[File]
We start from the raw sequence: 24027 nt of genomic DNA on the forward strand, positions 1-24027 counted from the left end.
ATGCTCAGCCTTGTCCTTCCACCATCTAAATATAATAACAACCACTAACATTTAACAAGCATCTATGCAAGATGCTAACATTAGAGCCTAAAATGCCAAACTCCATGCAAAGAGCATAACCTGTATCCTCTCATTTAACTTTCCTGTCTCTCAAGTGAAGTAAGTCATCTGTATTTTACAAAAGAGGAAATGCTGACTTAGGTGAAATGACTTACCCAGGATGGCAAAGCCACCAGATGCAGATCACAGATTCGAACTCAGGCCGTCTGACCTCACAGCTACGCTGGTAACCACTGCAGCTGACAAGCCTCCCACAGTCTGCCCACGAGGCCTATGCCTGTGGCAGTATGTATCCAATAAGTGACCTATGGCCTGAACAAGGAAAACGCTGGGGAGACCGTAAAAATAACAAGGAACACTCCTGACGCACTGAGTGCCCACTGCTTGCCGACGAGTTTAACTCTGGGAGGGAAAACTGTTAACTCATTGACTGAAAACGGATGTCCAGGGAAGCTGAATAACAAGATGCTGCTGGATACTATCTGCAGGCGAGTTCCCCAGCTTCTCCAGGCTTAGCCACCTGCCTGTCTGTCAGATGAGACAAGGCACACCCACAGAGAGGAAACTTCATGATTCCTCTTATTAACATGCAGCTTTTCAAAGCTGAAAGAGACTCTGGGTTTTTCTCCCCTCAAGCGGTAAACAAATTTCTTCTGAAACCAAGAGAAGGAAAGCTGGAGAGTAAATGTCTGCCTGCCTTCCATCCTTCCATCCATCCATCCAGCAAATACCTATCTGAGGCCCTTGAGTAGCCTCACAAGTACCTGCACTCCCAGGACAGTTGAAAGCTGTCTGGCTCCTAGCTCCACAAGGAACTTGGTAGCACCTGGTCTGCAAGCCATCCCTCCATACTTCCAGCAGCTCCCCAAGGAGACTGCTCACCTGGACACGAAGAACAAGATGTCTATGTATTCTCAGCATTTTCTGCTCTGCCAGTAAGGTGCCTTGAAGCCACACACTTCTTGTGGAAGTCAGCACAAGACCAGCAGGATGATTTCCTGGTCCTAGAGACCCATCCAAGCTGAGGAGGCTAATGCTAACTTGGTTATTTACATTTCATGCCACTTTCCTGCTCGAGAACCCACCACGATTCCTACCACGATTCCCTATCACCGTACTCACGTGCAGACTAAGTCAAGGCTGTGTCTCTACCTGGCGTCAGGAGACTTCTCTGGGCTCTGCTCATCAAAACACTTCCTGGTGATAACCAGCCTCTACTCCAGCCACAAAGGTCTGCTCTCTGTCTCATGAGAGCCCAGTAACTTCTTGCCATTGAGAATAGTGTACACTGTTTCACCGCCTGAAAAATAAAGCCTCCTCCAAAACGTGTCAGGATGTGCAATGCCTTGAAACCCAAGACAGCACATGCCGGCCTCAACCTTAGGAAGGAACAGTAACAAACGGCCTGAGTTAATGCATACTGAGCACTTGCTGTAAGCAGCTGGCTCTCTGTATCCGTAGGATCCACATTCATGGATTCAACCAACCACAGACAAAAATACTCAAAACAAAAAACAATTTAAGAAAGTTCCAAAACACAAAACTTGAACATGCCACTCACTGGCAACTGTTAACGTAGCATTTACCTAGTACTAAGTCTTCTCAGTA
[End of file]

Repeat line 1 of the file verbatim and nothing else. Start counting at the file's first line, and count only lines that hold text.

We start from the raw sequence: 24027 nt of genomic DNA on the forward strand, positions 1-24027 counted from the left end.